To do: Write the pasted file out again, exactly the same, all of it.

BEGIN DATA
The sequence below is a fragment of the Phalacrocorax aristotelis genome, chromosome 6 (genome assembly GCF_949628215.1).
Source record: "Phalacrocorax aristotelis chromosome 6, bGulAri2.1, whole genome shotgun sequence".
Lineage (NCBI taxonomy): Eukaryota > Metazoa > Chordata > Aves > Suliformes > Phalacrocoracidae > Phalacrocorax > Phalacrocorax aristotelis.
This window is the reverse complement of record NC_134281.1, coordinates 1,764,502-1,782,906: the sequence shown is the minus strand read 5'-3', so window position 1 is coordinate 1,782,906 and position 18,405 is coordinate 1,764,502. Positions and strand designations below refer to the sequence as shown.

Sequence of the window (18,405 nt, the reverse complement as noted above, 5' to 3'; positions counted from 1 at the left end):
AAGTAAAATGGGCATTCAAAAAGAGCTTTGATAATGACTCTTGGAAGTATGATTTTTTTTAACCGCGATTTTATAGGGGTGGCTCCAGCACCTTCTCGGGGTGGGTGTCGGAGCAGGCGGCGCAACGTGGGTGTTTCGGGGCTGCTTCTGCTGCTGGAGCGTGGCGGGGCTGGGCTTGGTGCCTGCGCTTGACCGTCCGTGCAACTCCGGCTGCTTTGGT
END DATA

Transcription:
The sequence below is a fragment of the Phalacrocorax aristotelis genome, chromosome 6 (genome assembly GCF_949628215.1).
Source record: "Phalacrocorax aristotelis chromosome 6, bGulAri2.1, whole genome shotgun sequence".
Lineage (NCBI taxonomy): Eukaryota > Metazoa > Chordata > Aves > Suliformes > Phalacrocoracidae > Phalacrocorax > Phalacrocorax aristotelis.
This window is the reverse complement of record NC_134281.1, coordinates 1,764,502-1,782,906: the sequence shown is the minus strand read 5'-3', so window position 1 is coordinate 1,782,906 and position 18,405 is coordinate 1,764,502. Positions and strand designations below refer to the sequence as shown.

Sequence of the window (18,405 nt, the reverse complement as noted above, 5' to 3'; positions counted from 1 at the left end):
AAGTAAAATGGGCATTCAAAAAGAGCTTTGATAATGACTCTTGGAAGTATGATTTTTTTTAACCGCGATTTTATAGGGGTGGCTCCAGCACCTTCTCGGGGTGGGTGTCGGAGCAGGCGGCGCAACGTGGGTGTTTCGGGGCTGCTTCTGCTGCTGGAGCGTGGCGGGGCTGGGCTTGGTGCCTGCGCTTGACCGTCCGTGCAACTCCGGCTGCTTTGGT